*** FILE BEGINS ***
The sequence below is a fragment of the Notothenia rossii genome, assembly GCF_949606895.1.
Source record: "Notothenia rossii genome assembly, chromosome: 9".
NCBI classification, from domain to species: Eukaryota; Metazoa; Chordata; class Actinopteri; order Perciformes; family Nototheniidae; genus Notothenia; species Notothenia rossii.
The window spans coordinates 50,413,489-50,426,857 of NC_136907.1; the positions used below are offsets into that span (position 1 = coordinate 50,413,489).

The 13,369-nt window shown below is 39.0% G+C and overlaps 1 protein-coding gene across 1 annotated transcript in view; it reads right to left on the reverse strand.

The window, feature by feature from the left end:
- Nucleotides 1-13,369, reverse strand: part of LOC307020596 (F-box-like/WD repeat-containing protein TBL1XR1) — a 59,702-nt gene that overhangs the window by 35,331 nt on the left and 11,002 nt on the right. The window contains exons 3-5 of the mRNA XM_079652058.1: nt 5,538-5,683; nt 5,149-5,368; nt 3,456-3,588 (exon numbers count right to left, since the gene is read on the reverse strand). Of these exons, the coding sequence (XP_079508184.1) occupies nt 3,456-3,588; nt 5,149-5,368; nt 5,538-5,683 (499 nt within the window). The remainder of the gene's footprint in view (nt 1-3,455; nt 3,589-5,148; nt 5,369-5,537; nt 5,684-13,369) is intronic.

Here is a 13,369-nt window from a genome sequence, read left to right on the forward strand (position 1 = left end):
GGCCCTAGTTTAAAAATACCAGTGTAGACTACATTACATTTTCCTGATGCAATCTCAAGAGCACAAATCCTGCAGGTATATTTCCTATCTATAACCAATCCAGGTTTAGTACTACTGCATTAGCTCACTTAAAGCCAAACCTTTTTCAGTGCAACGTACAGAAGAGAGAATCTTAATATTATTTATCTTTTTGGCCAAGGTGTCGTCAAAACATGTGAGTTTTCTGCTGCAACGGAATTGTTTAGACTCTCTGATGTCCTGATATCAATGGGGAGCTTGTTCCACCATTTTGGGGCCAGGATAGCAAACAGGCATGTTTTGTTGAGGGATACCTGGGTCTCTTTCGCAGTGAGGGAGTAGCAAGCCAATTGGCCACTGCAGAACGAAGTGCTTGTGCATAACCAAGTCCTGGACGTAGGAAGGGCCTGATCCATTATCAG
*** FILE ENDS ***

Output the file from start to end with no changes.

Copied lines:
The sequence below is a fragment of the Notothenia rossii genome, assembly GCF_949606895.1.
Source record: "Notothenia rossii genome assembly, chromosome: 9".
NCBI classification, from domain to species: Eukaryota; Metazoa; Chordata; class Actinopteri; order Perciformes; family Nototheniidae; genus Notothenia; species Notothenia rossii.
The window spans coordinates 50,413,489-50,426,857 of NC_136907.1; the positions used below are offsets into that span (position 1 = coordinate 50,413,489).

The 13,369-nt window shown below is 39.0% G+C and overlaps 1 protein-coding gene across 1 annotated transcript in view; it reads right to left on the reverse strand.

The window, feature by feature from the left end:
- Nucleotides 1-13,369, reverse strand: part of LOC307020596 (F-box-like/WD repeat-containing protein TBL1XR1) — a 59,702-nt gene that overhangs the window by 35,331 nt on the left and 11,002 nt on the right. The window contains exons 3-5 of the mRNA XM_079652058.1: nt 5,538-5,683; nt 5,149-5,368; nt 3,456-3,588 (exon numbers count right to left, since the gene is read on the reverse strand). Of these exons, the coding sequence (XP_079508184.1) occupies nt 3,456-3,588; nt 5,149-5,368; nt 5,538-5,683 (499 nt within the window). The remainder of the gene's footprint in view (nt 1-3,455; nt 3,589-5,148; nt 5,369-5,537; nt 5,684-13,369) is intronic.

Here is a 13,369-nt window from a genome sequence, read left to right on the forward strand (position 1 = left end):
GGCCCTAGTTTAAAAATACCAGTGTAGACTACATTACATTTTCCTGATGCAATCTCAAGAGCACAAATCCTGCAGGTATATTTCCTATCTATAACCAATCCAGGTTTAGTACTACTGCATTAGCTCACTTAAAGCCAAACCTTTTTCAGTGCAACGTACAGAAGAGAGAATCTTAATATTATTTATCTTTTTGGCCAAGGTGTCGTCAAAACATGTGAGTTTTCTGCTGCAACGGAATTGTTTAGACTCTCTGATGTCCTGATATCAATGGGGAGCTTGTTCCACCATTTTGGGGCCAGGATAGCAAACAGGCATGTTTTGTTGAGGGATACCTGGGTCTCTTTCGCAGTGAGGGAGTAGCAAGCCAATTGGCCACTGCAGAACGAAGTGCTTGTGCATAACCAAGTCCTGGACGTAGGAAGGGCCTGATCCATTATCAG